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Guidelines for a well energy balanced district

Energy Balance of a District

Jürgen Schnieders, Passivhaus Institut,

As part of the Sinfonia project, the Passive House Institute has developed a calculation programme to assess and optimise city districts in terms of their energy efficiency. districtPH calculates detailed energy balances for buildings within the neighbourhood. Heat or electricity production in the district, both centrally and in individual buildings, is considered in the total energy balance. It is also possible to account for public supply structures as well as public consumers.

The development was aiming at two major fields of interest:

  • The energy balance of the district, including heat and electricity generators and grids, at a given point in time. Questions such as 'What is required to make the district zero-energy?', 'What would be an appropriate size for a seasonal heat storage?', 'How much energy will be exported from the district in a specific situation?' can be addressed.
  • The interaction of current and future retrofits with supply structures. Possible projections include the total primary energy demand or the CO2 emissions over several decades, depending on different scenarios for e.g. retrofit subsidies or district heating network installations. The probability of a refurbishment to a certain efficiency level can be defined, depending on factors like component age, time, subsidies, or existing efficiency level. The difficulties arising from the probabilistic nature of refurbishment rates were solved by implementing a Monte Carlo Simulation method.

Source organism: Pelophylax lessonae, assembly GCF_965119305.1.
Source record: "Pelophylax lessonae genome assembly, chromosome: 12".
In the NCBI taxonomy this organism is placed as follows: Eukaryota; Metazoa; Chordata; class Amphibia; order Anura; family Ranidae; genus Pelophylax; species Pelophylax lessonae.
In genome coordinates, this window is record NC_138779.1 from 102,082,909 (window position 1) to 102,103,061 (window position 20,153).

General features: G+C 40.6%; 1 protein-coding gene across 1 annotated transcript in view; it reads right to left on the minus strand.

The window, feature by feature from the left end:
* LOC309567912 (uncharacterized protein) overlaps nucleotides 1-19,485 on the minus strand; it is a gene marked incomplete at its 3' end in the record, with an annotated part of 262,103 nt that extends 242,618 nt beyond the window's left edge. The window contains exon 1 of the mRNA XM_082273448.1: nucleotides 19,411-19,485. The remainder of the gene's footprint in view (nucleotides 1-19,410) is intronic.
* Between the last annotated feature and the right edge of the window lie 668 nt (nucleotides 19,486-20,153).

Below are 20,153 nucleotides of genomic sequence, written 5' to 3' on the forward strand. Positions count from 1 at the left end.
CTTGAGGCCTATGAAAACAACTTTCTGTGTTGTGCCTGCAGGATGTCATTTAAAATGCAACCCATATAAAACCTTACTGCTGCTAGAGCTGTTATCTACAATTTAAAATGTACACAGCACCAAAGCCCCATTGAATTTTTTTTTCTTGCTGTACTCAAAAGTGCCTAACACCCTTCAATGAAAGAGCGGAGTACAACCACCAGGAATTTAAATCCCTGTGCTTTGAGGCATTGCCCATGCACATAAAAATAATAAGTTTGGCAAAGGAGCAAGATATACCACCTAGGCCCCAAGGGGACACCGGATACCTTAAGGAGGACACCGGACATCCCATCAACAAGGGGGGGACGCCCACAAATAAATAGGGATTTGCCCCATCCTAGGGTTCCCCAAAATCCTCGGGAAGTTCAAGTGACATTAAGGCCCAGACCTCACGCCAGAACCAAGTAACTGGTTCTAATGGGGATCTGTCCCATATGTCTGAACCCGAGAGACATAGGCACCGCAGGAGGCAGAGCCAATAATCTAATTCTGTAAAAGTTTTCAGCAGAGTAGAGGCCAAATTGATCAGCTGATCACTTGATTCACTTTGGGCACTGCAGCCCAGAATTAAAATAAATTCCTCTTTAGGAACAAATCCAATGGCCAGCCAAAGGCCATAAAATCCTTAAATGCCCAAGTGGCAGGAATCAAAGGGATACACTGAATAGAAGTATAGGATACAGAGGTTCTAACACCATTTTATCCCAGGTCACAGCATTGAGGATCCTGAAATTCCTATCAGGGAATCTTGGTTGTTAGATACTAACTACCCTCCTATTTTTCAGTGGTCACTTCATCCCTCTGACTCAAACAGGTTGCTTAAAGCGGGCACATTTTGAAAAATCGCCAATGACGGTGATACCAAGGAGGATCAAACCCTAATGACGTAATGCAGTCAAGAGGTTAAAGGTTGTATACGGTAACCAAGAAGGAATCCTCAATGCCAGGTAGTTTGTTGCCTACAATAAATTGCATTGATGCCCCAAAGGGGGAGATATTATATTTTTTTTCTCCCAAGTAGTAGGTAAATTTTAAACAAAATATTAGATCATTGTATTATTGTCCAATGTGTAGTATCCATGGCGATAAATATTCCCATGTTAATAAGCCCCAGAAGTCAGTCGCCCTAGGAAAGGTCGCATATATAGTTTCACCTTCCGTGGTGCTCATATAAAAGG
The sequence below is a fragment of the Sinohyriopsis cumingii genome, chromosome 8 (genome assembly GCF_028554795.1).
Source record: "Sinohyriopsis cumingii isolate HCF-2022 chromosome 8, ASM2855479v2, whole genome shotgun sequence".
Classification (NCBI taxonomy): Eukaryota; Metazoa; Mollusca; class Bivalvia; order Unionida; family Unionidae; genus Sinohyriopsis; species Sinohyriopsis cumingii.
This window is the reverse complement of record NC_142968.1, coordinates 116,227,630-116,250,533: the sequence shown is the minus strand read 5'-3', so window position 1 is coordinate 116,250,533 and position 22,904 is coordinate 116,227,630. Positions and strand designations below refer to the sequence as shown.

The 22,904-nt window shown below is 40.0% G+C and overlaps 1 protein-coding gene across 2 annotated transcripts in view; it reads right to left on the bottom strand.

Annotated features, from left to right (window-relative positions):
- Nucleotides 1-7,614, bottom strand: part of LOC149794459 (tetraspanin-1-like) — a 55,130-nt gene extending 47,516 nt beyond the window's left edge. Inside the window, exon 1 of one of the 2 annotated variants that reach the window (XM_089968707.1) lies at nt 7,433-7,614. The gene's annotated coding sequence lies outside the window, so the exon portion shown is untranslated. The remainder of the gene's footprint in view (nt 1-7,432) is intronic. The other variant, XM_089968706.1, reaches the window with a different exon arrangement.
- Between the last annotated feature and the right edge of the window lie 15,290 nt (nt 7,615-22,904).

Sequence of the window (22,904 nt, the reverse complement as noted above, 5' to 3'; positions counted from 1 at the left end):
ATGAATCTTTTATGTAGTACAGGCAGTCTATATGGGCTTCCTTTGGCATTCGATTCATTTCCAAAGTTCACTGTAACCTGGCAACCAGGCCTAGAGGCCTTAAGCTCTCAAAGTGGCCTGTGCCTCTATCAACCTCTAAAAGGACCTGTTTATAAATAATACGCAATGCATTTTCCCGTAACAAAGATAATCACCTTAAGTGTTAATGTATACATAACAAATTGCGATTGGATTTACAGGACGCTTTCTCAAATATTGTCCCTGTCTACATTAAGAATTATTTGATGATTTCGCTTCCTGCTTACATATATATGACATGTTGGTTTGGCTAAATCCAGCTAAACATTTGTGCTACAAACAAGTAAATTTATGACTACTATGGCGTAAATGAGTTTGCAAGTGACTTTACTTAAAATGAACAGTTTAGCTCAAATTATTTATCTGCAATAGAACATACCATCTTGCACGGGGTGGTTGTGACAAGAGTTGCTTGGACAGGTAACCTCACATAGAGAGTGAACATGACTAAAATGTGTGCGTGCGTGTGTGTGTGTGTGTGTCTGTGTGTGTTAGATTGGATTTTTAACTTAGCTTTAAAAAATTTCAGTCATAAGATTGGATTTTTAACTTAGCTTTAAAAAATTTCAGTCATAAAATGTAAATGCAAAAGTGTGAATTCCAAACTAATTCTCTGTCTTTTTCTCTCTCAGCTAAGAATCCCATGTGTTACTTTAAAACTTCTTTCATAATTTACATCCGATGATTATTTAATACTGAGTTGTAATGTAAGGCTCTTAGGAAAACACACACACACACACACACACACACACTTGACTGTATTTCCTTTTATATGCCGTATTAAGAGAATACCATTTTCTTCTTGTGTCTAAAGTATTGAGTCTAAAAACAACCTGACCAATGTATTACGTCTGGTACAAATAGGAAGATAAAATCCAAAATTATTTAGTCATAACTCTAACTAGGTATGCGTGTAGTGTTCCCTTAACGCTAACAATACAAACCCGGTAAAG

Figure 1: districtPH

Source: Passive House Institute

Basic structure of districtPH

For reasons of flexibility and transparency, districtPH was realised as an Excel spreadsheet. Building-related energy consumption and the effects of refurbishment measures play a central part. In addition, districtPH considers user-related energy consumptions in buildings. This is supplemented by street lighting and the energy consumption of trams and other electric vehicles. A district heating system and the electricity grid, including short and long-term storages, can be represented. Estimation methods for the energy production from renewable sources were integrated.

For some purposes algorithms from the [PHPP] could conveniently be integrated, many other methods were developed from scratch. We assumed that the data acquisition would not be as accurate as when planning a new building. Design drawings will not be available, neither will exact component qualities, numbers of inhabitants, etc. Once accepted, this fact allows for entering the buildings in the district by assigning them to certain pre-defined building types from a typology. For the current version, due to the inhomogeneous availability of data, it was decided not to develop an import filter for GIS data, e.g. from CityGML.

One of the major goals in the development of districtPH is the prediction of how the district's energy demand evolves over time. Since future developments will always depend on many currently unknown parameters, the calculation results will have an unavoidable inaccuracy, which in turn justifies time-saving simplifications of the calculation methods themselves.